Make Yourself A Desirable Option

If you are not part of a chain, you should play this to your advantage. Make it clear to the seller that you are not reliant on another sale going through and are not at risk of pulling out of the sale at the last minute.

If you are in a chain, but your property has already been sold then you should make this clear to the seller. Likewise, if you are in a chain but you have a mortgage approved or you are a cash buyer, you should mention this. Whatever you have that makes you a more desirable buyer should be made known to the seller.

Move Fast

When it comes to gazumping a sale, time is of the essence. The more time that passes, the closer the deal comes to completion with the original offer and so your chances of gazumping decrease with each passing day.

How To Gazunder

Similarly, to gazumping, if you are considering gazundering a seller, it is not a decision you should act on impulsively. By gazundering, you are not only taking money away from someone else, but you are also putting their chain in jeopardy and risk putting their lives on hold. However, if you are sure that this is the right move for you, there are ways that you can gazunder someone.

  • Plan – If you are aiming to gazunder, you should make it a key part of your plan straight from the get-go. It is a wise idea to make an offer on two or three properties at the same time, but you need to make sure that you do this through different estate agents. Gazunder them all at the last minute and you can be confident that at least one should lower the price.
  • Chain – It is important to ensure that whoever you are trying to gazunder is part of a chain. This will make them more open to your gazunder as they will want to complete the sale so that they can move into their new home.
  • Backup – Another key to a successful gazunder is to have a backup plan ready. If a seller refuses to lower their offer you need to plan for the possibility of moving in with relatives or renting a new property until you can find a new house. Whilst it is not ideal, it is an eventuality you need to be prepared for.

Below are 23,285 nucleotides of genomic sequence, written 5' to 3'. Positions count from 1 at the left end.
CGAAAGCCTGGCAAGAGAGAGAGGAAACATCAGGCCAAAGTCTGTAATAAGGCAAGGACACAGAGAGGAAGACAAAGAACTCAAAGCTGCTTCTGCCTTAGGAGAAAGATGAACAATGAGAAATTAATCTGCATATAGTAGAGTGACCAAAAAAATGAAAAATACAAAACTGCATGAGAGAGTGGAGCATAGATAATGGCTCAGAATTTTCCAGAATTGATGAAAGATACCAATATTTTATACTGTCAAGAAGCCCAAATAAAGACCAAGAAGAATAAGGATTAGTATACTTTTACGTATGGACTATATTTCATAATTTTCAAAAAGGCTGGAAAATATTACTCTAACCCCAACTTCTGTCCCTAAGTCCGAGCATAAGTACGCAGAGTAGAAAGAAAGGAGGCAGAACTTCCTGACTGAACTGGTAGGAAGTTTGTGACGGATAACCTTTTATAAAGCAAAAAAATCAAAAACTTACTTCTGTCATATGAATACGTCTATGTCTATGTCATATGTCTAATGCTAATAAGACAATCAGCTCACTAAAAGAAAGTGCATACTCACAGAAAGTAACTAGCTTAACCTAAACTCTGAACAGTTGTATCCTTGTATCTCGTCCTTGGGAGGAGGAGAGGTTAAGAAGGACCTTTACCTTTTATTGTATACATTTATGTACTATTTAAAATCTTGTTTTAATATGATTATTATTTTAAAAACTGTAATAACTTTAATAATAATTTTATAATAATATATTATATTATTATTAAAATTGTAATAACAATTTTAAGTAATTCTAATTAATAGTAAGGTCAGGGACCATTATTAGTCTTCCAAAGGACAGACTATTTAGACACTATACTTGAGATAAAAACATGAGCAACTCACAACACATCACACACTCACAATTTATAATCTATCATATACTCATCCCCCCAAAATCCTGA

• Legal Fees Low – It is a good idea to keep your legal fees to a minimum. You can do this by using a solicitor who offers a no-win-no-fee scheme.
  • Keep It Quiet – Keep what you have planned a secret and don’t tell the solicitor that you plan to gazunder. It is a good idea however to ask about the subject in general.
  • Close To Asking Price – Keep your original offer as close to the asking price as possible. This will make it so that little time will be wasted negotiating and the seller will be confident in the offer you have given them.
  • Surprise – The element of surprise is a key part of the gazundering strategy, so avoid giving any clues as to what you plan to do. Choose a reasonable discount price of around 5% to 20% and ask for the discount as close to the exchange of contracts as you can. It is even better to do this after the seller has exchanged contracts on the property they are buying.

Should I Try Gazumping And Gazundering?

Whether or not you should try gazumping and gazundering is completely up to you as an individual. You need to bear in mind that both of these practices are in a moral grey area and you need to be prepared to do some pretty underhand tricks in order to get the results you desire.

However, if you truly believe that the property that you want is worth it, then there is nothing to stop you gazumping and gazundering in order to get it.

This covers everything you need to know about gazumping and gazundering. If you have any further questions, queries, or insight into the matter, get in touch!

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Alexandra is a junior content producer who enjoys writing articles and finding out more about the property market.

About Alexandra Ventress 23 Articles
Alexandra is a junior content producer who enjoys writing articles and finding out more about the property market.